5. A Light
Glow Sticks, tea-lite candles, lighter
A small candle can offer a great deal of light and heat in a small, enclosed space!
A glow stick can offer immediate low-level light in the worst situations.
6. Roadside Emergency Kit
These can be purchased at safety specialty stores as well as big-box stores, and often includes a flashlight, reflective roadside triangles, flares, etc.
Manufacturers’ recommendations should also be considered when thinking about roadside emergencies. Be sure to follow the handbook for your vehicle and confirm the availability of a spare tire, jack, lug wrench, etc.
If you live in a really cold part of the US or Canada, you may want to include booster cables and an extension cord for your battery — it never hurts to be prepared!
The Swiss army knife of car safety: Many models can cut seatbelts, break glass, test tire pressure, act as scissors, screwdrivers, pliers, and more! They are also super handy as keychain attachments. For push-start vehicles that don’t require the key in the ignition, it may be a good idea to secure one of these multi-tools in your sun visor instead. These can be a real lifesaver in a pinch! Be sure to choose one that is stainless steel with a non-slip grip.
8. Warm clothing / extra layers
As we exit winter we can get a little over-excited about the warmer weather. This excitement often leaves us unprepared and left in the cold. Don’t forget an extra sweater, hat, mitts, and socks for times you are broken down and need warmth and dry clothes while you wait for roadside assistance — even in the summer!
9. Alternative Items
- Can opener if packing any canned goods
- Wind up radio
- Notebook and pencil/pen
- Knife (if your multi-tool doesn’t have one)
- Hand warmers
- External mobile charger and cord for charging your dead phone
Here is another temperature warning, if you keep these chargers in a freezing car in the northern States you will likely find them drained from the cold and be left without a charge when you need it most.
OTHER TIPS FOR YOUR VEHICLE SAFETY KIT
- If you’re really safety conscious, electronic SOS systems are a great addition to your vehicle safety kit at a low cost (comparably) and allow access to calls and texts outside the service area with satellite technology. Many even include location tracking and a one-click emergency SOS button to notify authorities of medical or other emergencies at your location in times of distress.
- Inspect monthly to ensure supplies remain intact, charged, and in condition for use. Remember: documenting your inspection and corrective actions is a great way to demonstrate due diligence! Workplaces may also include additional required items on a pre-trip, like fire extinguishers, fire-rated coveralls, etc.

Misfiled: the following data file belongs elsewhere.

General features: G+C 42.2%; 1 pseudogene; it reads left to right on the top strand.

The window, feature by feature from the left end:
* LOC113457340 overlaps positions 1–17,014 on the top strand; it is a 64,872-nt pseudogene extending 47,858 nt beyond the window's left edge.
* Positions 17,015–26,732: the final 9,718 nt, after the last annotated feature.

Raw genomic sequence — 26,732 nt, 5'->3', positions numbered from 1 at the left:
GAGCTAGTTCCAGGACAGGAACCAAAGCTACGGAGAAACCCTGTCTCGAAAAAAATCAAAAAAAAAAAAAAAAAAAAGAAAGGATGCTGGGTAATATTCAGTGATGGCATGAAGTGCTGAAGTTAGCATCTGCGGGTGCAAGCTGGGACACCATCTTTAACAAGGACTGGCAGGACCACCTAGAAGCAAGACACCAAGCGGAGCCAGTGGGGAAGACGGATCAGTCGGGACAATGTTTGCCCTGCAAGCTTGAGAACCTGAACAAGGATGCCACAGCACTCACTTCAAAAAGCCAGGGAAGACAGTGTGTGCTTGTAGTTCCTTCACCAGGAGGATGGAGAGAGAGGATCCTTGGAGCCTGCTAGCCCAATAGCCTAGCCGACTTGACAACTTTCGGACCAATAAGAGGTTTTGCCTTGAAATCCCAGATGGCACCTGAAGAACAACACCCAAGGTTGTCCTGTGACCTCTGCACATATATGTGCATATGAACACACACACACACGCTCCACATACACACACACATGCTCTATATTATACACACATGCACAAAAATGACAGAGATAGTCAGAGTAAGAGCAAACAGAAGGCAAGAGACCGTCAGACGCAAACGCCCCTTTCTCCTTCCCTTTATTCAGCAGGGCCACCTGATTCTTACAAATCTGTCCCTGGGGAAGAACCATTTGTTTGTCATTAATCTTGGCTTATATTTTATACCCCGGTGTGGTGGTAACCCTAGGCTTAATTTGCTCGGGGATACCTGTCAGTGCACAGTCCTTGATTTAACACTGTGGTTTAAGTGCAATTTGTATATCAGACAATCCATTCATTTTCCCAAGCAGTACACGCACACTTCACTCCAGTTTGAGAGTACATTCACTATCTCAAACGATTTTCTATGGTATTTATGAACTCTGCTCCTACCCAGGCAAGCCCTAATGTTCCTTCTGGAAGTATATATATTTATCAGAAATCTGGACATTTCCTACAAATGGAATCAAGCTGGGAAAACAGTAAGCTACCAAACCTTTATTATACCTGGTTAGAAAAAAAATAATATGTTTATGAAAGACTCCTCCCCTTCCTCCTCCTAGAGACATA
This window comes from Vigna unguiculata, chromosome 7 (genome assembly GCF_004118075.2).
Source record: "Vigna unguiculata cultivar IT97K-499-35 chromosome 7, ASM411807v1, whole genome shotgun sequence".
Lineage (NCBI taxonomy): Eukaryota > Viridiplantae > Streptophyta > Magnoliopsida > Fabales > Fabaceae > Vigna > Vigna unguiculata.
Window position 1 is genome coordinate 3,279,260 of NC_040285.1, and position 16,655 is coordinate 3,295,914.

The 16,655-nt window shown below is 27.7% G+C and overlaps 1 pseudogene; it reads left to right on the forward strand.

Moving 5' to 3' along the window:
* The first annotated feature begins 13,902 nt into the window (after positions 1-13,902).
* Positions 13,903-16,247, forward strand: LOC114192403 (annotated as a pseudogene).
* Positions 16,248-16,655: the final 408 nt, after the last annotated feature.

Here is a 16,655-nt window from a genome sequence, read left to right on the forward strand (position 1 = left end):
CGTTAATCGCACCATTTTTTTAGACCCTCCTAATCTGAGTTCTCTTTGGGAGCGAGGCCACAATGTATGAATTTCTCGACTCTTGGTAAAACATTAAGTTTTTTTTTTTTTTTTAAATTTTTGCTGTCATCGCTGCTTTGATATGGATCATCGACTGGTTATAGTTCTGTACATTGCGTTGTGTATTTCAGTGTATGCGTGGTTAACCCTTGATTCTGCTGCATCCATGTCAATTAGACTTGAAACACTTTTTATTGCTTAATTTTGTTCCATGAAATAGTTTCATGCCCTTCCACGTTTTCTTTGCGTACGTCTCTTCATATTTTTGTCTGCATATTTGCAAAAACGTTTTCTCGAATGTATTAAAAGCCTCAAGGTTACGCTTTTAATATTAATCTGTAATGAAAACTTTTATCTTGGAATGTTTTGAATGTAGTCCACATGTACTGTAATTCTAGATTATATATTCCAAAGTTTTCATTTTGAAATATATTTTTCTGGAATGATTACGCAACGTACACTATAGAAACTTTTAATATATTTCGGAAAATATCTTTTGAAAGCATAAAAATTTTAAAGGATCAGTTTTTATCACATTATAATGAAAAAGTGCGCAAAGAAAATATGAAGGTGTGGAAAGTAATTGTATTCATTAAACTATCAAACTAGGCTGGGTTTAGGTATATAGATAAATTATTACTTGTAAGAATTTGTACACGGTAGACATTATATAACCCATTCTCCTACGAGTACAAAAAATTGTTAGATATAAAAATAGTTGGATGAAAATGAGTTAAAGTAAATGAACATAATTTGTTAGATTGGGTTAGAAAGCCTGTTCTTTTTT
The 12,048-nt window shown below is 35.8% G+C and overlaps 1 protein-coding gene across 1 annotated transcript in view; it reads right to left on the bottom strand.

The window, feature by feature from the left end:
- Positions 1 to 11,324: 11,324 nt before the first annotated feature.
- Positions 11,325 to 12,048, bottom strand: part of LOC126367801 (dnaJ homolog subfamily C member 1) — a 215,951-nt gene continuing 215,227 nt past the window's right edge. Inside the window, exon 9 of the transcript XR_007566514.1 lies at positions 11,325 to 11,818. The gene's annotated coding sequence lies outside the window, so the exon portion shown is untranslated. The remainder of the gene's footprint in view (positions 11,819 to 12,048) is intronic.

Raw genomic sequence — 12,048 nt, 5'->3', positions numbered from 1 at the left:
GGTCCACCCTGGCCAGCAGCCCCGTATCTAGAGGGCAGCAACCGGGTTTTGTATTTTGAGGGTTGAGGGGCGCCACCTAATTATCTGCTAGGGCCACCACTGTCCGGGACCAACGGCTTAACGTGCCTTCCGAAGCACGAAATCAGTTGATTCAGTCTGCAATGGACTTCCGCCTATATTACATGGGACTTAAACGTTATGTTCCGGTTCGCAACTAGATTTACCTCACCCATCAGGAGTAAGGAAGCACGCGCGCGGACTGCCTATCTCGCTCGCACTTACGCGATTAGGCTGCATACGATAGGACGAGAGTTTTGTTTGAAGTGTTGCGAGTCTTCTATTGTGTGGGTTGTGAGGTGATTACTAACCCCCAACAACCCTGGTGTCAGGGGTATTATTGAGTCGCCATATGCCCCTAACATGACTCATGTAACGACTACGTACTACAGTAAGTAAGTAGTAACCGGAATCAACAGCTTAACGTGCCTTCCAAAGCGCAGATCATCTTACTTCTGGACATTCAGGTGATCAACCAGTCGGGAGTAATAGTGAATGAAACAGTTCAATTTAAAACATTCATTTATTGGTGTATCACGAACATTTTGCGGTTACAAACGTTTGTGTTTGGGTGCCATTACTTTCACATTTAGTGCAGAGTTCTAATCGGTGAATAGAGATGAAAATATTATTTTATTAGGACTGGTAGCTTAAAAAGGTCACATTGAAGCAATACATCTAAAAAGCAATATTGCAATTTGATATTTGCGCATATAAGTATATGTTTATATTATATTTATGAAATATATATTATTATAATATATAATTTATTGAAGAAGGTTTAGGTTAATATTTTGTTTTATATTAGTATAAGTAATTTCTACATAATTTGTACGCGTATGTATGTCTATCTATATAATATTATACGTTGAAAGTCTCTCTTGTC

- Keep stocked with items in the average quantity of the number of people typically in your car. For example, larger workgroups, or larger families, might prepare their kit with additional supplies.
- Store your gear in a small carry-on sized suitcase in your trunk/ floor of the back seat so everything is organized, available, accessible, and protected.
Of course, this list is not comprehensive. Consider what additional items you can add to your own personal or work vehicles to ensure you are best prepared for all of life’s emergencies. If you would appreciate having an item in the event of an inconvenient situation, it may be important for your kit. We often think of vehicular emergency kits for the times we’d be trapped in a snowbank like in a thriller flick. Instead, consider all types of emergencies or mishaps are most likely to encounter.
I hope this guideline inspires you to do something you’ll thank yourself for later — be prepared.
Written by Chontell Flight– Chontell is a Certified Health & Safety Consultant at Rock Solid Safety Solutions with 10 years of industry experience and COR auditing expertise.
Safety blogger & self-proclaimed safety nerd.
‘My goal is to foster interest in safety management using innovative and creative solutions to reduce risk and refine systems. To encourage and motivate personnel toward successful involvement in safety program customization, team building, and promoting a positive safety culture. I believe all people can offer constructive contributions toward safety management for the greater good.’
Originally Published at BIS SAFETY SOFTWARE